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Jerusalem Orchestra East & West - Digital Programme

Jerusalem Orchestra East West performing on stage smiling

Kevin Le Gendre talks to Jerusalem Orchestra East & West about their conception: mixing cultures and traditions to join in celebration and creation of a new musical language.

There are some striking contrasts on stage tonight. String players dressed in regulation black sit alongside vocalists clad in colourful patchwork robes and ornate hand stitched headgear. An enthralling cultural and musical encounter is taking place.      

Jerusalem Orchestra East & West has joined forces with Gnawa artists from Morocco for a unique journey in sound. The destination is an ambitious one.

‘The goal is to be part of the creation of a new musical language that combines the methodologies of music from the Western world and those from the Arab and Muslim world into one,’ says Tom Cohen, ebullient director of the Jerusalem Orchestra East & West. ‘The idea is to just melt them down into one unified and organic language which can combine the harmonies of the West and the melodies of the East.’

Since its birth some 13 years ago, the Orchestra has become known for such a spirit of adventure, with its acclaimed output ranging from fresh takes on European classical music’s founding father Mozart to iconic Israeli lyricist-composer Chava Alberstein. The Orchestra’s engagement with the culture of Morocco has been a consistent one. The North African country’s population flocks to the Orchestra’s many concerts.     

This latest project focuses on the unique music of the Gnawa community, descendants of West African slaves who created a vast repertoire of spiritual songs intended to bring solace, redemption and healing. Mehdi Nassouli, vocalist and virtuoso on the guimbri, the rudimentary bass instrument made of wood and camel skin, is the featured soloist, backed by jubilant singers who play chiming metal castanets that add to the dense, driving polyrhythms liable to put any audience in a state of trance.

‘Gnawa… it is the most complex simple music in the world, or the most simple complex music in the world,’ says Cohen via zoom link before cracking a broad smile. But he is not being deliberately flippant. Historically, Gnawa groups have worked with prominent American jazz artists such as legendary pianist Randy Weston, who was fascinated by their approach to rhythm and unique sense of time. For Cohen the central challenge was to find common ground between musical vocabularies that are predicated on markedly different ways of feeling the pulse of a song. It took no small amount of focus and hard graft for the Orchestra and its new guests to structure the material in such a way that made sense to all parties.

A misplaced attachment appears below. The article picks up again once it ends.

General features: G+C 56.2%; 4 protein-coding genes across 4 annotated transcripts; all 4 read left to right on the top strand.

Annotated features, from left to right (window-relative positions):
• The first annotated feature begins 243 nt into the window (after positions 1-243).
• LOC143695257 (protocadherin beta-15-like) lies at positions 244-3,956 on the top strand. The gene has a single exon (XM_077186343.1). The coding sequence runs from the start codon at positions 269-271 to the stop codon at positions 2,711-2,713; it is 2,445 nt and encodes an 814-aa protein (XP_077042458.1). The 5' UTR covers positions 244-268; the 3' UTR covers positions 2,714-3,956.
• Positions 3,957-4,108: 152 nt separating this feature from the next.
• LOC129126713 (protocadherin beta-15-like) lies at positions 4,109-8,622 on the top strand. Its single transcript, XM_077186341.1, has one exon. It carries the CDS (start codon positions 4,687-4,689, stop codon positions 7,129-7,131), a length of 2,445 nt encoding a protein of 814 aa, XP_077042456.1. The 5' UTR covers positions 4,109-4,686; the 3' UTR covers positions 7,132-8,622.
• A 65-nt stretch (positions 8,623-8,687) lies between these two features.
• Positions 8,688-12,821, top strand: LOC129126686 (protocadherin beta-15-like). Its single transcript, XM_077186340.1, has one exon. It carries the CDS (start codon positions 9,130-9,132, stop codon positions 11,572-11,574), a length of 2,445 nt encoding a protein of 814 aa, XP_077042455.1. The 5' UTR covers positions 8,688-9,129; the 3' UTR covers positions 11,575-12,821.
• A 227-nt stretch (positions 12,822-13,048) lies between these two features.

‘One of the things about Moroccan music, in general, and Gnawa music, specifically, is that the ‘one’, the downbeat, is usually in the air,’ says Cohen, voice rising in excitement. ‘The thing that makes this project a success rather than failure is that all of us now know where the ‘one’ is. We start breathing together… we are able to start understanding the polyrhythms, and the time signatures. And changes happened in rehearsal. I wrote some things in 6/8 then understood I needed to scrap them and rewrite in 9/8. At the end of the day, it is about our ability to communicate.’

In addition to Mehdi Nassouli, latest of a long line of master Gnawa musicians, the other central figure in the project is the brilliant Israeli pianist Omri Mor. Known for his work with renowned jazz bassist-vocalist Avishai Cohen, Mor is fully conversant with Gnawa music and helped shape the arrangements of a repertoire that comprises both traditional songs and new pieces by Nassouli that reflect his life as a modern Moroccan artist, who, despite his deep roots in tradition, has also embraced a wide range of new music. In any case, Israeli audiences took him to their hearts last June when Nassouli toured the country with the Orchestra. During the month he spent in Tel Aviv he became an inseparable part of the city’s bustling nightlife. ‘He and the other Gnawas arrived at clubs every night at 1am,’ Cohen recalls. ‘All of Israel’s biggest musicians would come. It made a huge impact, then we toured internationally.’

In fact, the reaction to Nassouli’s presence and his spontaneous interaction with local players made it clear to Cohen that a substantial creative bond and heartfelt empathy were developing between the Gnawas and the Orchestra. The shared vision and common musical language have been integral to the success of the project, which has left Cohen more than excited for every future performance, especially tonight’s.

‘With this concert at the Barbican... it shows the power diversity can give us,’ he says with a broad smile. ‘I hope it will be one of the best shows the Barbican has seen.’



Produced by the Barbican. 


This concert is put on in collaboration with the Embassy of Israel in the UK and in association with JMI - Jewish Music Institute.


Tom Cohen artistic director, chief conductor

Mehdi Nassouli lead vocals, gimbri, ghaita

Koyos choir and qraqeb

Omri Mor piano

Jerusalem Orchestra East & West